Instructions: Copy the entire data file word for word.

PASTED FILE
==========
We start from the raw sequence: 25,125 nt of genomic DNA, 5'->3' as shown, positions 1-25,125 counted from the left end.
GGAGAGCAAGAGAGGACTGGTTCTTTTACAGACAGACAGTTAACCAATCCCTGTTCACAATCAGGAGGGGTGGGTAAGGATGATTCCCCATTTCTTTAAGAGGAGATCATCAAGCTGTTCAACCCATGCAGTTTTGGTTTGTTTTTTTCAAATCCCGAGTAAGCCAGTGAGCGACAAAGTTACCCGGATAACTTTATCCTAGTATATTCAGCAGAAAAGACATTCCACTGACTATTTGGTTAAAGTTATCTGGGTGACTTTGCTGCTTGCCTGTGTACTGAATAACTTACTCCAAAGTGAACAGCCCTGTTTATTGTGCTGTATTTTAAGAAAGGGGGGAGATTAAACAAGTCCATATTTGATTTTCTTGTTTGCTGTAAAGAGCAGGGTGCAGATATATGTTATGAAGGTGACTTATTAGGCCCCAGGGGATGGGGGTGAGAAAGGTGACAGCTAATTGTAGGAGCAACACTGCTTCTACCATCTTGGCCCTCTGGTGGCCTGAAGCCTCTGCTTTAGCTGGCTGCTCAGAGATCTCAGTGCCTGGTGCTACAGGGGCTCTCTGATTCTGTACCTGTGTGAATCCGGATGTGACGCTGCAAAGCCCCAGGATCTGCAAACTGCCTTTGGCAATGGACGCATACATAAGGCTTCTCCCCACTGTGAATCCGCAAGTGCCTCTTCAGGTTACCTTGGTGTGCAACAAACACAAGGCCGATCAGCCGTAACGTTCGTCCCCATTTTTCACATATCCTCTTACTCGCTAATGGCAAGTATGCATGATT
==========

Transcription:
We start from the raw sequence: 25,125 nt of genomic DNA, 5'->3' as shown, positions 1-25,125 counted from the left end.
GGAGAGCAAGAGAGGACTGGTTCTTTTACAGACAGACAGTTAACCAATCCCTGTTCACAATCAGGAGGGGTGGGTAAGGATGATTCCCCATTTCTTTAAGAGGAGATCATCAAGCTGTTCAACCCATGCAGTTTTGGTTTGTTTTTTTCAAATCCCGAGTAAGCCAGTGAGCGACAAAGTTACCCGGATAACTTTATCCTAGTATATTCAGCAGAAAAGACATTCCACTGACTATTTGGTTAAAGTTATCTGGGTGACTTTGCTGCTTGCCTGTGTACTGAATAACTTACTCCAAAGTGAACAGCCCTGTTTATTGTGCTGTATTTTAAGAAAGGGGGGAGATTAAACAAGTCCATATTTGATTTTCTTGTTTGCTGTAAAGAGCAGGGTGCAGATATATGTTATGAAGGTGACTTATTAGGCCCCAGGGGATGGGGGTGAGAAAGGTGACAGCTAATTGTAGGAGCAACACTGCTTCTACCATCTTGGCCCTCTGGTGGCCTGAAGCCTCTGCTTTAGCTGGCTGCTCAGAGATCTCAGTGCCTGGTGCTACAGGGGCTCTCTGATTCTGTACCTGTGTGAATCCGGATGTGACGCTGCAAAGCCCCAGGATCTGCAAACTGCCTTTGGCAATGGACGCATACATAAGGCTTCTCCCCACTGTGAATCCGCAAGTGCCTCTTCAGGTTACCTTGGTGTGCAACAAACACAAGGCCGATCAGCCGTAACGTTCGTCCCCATTTTTCACATATCCTCTTACTCGCTAATGGCAAGTATGCATGATT